If you’re going to encourage some of your top clients to record up to 10 pages of beliefs, you should understand what you’re asking of them. Once you start writing an ethical will, you’ll quickly realize what a serious undertaking it is. Keep in mind that clients may want to read your ethical will before agreeing to do one themselves, so be ready and willing to share.
I’ve written my own ethical will. One of my financial goals is to raise my three children to be as fiscally responsible as my wife and I are. My parents instilled a sense of financial awareness in me at an early age, and I want to pass along these same beliefs to my kids. By creating an ethical will, I hope to help them continue this tradition with their own children.
- Does it fit your firm’s personality?
Creating an ethical will is an emotional process. Are you comfortable discussing clients’ personal stories, and would they feel comfortable sharing their memories with you? Do you interact frequently with clients, both in person and via your website and social media? Is philanthropy a key focus for your practice? For advisors like Gary who emphasize charitable planning, offering ethical wills may be a natural fit.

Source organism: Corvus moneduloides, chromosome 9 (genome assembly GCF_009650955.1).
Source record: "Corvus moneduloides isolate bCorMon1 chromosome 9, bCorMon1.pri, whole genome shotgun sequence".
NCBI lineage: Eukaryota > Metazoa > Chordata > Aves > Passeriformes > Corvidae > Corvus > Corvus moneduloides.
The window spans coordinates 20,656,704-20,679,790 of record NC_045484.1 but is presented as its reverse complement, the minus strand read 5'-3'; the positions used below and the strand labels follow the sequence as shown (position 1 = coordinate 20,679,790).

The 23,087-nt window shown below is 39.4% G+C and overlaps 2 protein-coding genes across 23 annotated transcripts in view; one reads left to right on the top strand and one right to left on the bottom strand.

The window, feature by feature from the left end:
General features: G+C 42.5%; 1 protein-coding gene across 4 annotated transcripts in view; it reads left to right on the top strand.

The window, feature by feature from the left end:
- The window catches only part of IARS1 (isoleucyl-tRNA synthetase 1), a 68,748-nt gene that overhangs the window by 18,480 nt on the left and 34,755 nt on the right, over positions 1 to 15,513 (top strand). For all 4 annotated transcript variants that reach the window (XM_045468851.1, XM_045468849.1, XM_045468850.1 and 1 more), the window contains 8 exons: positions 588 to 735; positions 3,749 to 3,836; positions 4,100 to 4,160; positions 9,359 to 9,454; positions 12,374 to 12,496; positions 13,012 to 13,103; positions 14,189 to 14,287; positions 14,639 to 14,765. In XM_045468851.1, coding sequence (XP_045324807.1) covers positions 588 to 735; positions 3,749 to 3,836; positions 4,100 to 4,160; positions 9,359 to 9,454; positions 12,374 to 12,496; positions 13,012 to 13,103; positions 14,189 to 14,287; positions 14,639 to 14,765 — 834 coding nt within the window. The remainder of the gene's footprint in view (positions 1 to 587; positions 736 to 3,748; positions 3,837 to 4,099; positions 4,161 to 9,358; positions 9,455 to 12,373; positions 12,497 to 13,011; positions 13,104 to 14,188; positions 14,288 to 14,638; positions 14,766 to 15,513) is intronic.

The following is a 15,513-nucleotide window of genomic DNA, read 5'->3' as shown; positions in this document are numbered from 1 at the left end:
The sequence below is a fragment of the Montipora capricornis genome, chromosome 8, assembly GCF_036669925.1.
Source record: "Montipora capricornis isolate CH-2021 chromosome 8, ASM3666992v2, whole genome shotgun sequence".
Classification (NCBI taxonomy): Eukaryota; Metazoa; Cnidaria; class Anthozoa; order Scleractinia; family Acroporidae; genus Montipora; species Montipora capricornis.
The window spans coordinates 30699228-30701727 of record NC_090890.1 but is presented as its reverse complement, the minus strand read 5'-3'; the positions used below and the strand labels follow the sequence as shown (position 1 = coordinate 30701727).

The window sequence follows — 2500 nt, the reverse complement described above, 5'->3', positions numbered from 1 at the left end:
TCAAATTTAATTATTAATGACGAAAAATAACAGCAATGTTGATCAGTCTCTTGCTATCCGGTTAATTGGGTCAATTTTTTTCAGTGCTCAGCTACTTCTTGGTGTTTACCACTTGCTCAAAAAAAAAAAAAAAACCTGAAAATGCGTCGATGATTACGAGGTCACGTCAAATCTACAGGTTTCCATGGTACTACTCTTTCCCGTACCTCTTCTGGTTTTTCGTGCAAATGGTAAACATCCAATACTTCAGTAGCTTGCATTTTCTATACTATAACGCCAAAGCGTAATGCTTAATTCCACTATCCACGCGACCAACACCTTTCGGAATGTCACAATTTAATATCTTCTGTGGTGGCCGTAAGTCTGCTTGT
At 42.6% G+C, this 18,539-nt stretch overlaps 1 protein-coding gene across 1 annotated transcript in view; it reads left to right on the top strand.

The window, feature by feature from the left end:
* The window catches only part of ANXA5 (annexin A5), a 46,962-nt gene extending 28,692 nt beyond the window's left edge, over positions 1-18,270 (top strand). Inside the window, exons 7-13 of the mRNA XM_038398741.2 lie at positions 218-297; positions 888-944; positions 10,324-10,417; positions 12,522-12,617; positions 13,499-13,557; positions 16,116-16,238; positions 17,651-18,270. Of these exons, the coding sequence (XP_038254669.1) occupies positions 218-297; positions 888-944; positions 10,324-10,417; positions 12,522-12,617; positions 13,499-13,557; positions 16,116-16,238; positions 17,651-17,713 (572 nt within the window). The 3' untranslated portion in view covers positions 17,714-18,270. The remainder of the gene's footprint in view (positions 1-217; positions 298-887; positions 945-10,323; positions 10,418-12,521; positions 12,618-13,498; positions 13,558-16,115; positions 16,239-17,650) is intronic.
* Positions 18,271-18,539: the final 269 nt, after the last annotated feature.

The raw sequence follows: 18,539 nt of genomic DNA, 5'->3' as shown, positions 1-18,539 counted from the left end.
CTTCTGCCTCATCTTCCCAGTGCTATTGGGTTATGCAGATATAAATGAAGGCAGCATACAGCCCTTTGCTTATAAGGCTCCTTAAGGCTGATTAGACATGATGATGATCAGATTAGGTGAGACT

- Are your expectations realistic?
Ethical wills aren’t for everyone, and it won’t make sense to discuss them with every client. Gary suggests using the 80/20 rule in reverse, introducing the concept of ethical wills to 80% of your clients and assuming that only 20% of them will complete one. Also keep in mind that creating a process for implementing ethical wills (and following up with clients) can be time consuming for you and your staff.
How Do You Draw Up an Ethical Will?
Once you’ve answered the questions above and determined that ethical wills are a good fit for your practice, you’ll need to establish a process for implementing them with clients. So take these steps:
- Gauge clients’ interest.
In my office, we discuss ethical wills with clients during our annual or semiannual in-person reviews. It usually takes several conversations for clients to embrace the concept, so be prepared to revisit the topic multiple times. Many clients will agree that it’s a great idea, but only a handful will be ready to move forward right away.